A contemporary message in a 1970s Italian farce

A contemporary message in a 1970s Italian farce
A series of theatre workshops in Donegal has led to a revival of a 1970s Italian farce with resonance for today’s audiences.

A series of theatre workshops in Donegal has led to a revival of a 1970s Italian farce with resonance for today’s audiences.

The new Donegal group, Bread and Roses Theatre Company, presents “Can’t Pay? Won’t Pay!”, the classic Italian political farce by Dario Fo, on July 16th and 17th at An Grianán Theatre in Letterkenny, as part of the Earagail Arts Festival.

“There’s a tremendous spirit in the play, the way in which ordinary people decide they can do something, they can change things, they can take action,” director Kathleen McCreery said.

Bread and Roses grew from a series of theatre workshops organised in Ramelton last year by Kathleen McCreery and Mark McCollum that applied playwright Bertolt Brecht’s approaches to theatre to plays by Federico Garcia Lorca, Arthur Miller, Alan Bennett, William Shakespeare and Brecht himself. The workshops culminated in a night of theatre presented by workshop participants that drew an audience to Ramelton Town Hall.

“There was so much spirit and enthusiasm we felt we didn’t want it to end,” Kathleen said. The result was Bread and Roses, a theatre company committed to staging plays that provoke thought and challenge injustice, while providing popular entertainment.

Kathleen was a participant in theatre workshops that Dario Fo ran in the 1980s, and said his commitment to a theatre that could contribute to transforming society was inspiring. His farce, “Can’t Pay? Won’t Pay!” has “a certain resonance in Ireland at the moment”, she said.

“There is so much relevance despite the passage of time,” she said.

As “Can’t Pay? Won’t Pay!” opens, two women race home after a revolt at a local market, where women struggling to feed their families suddenly “liberated” goods from the shop shelves. While Antonia tries to hide the stash from her husband, Giovanni, who would not condone an illegal action, chaos and laughter ensue.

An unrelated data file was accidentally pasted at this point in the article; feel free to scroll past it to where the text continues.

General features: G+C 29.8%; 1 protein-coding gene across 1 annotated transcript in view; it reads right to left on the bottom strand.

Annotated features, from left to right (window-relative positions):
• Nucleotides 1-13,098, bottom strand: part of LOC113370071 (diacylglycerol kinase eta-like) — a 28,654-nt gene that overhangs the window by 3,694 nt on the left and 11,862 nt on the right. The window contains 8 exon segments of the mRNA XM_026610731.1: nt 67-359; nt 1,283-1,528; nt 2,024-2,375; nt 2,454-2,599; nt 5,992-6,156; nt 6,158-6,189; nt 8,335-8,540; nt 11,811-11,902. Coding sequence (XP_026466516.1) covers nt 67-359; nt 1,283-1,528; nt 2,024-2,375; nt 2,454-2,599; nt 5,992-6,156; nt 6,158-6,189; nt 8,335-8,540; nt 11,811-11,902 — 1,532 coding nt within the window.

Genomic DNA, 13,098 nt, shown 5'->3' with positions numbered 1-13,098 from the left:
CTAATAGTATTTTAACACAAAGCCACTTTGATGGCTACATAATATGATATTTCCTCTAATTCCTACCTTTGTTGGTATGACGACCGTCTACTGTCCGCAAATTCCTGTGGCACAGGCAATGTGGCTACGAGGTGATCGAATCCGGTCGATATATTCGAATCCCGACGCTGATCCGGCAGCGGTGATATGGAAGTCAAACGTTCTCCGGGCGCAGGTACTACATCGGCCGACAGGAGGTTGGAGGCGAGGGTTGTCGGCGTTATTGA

“Can’t Pay? Won’t Pay” features Margaret Hannon as Antonia, Martin McGinley as Giovanni, Valerie Bryce as Margherita, Michael Leddy as Luiugi and Eoghan Mac Giolla Bhrighde playing roles of sergeant, inspector, undertaker and old man.

The production also includes Bernadette Hopkins, set design; Tanya McLaughlin, stage manager; Mark McCollum, producer; Anne-Marie Kilfeather, costumes; Niall Cranny, lighting; Paul Rooney, sound; Guy Barriscale, set construction; and Ruairi Friel, who collaborated with Kathleen on the final song and worked with the cast on music. Kathleen’s husband, photographer Rik Walton, created the introductory montage of images that will transport audiences from the current day to the play’s 1970s setting.

The new theatre company’s name comes from the political slogan first associated with a women’s textile workers strike in Massachusetts in the early 1900s. “The worker must have bread, but she must have roses too,” one said.

“That expresses absolutely what we’re about,” Kathleen said. “Ordinary people’s struggles and plays that reflect that and hopefully inspire.”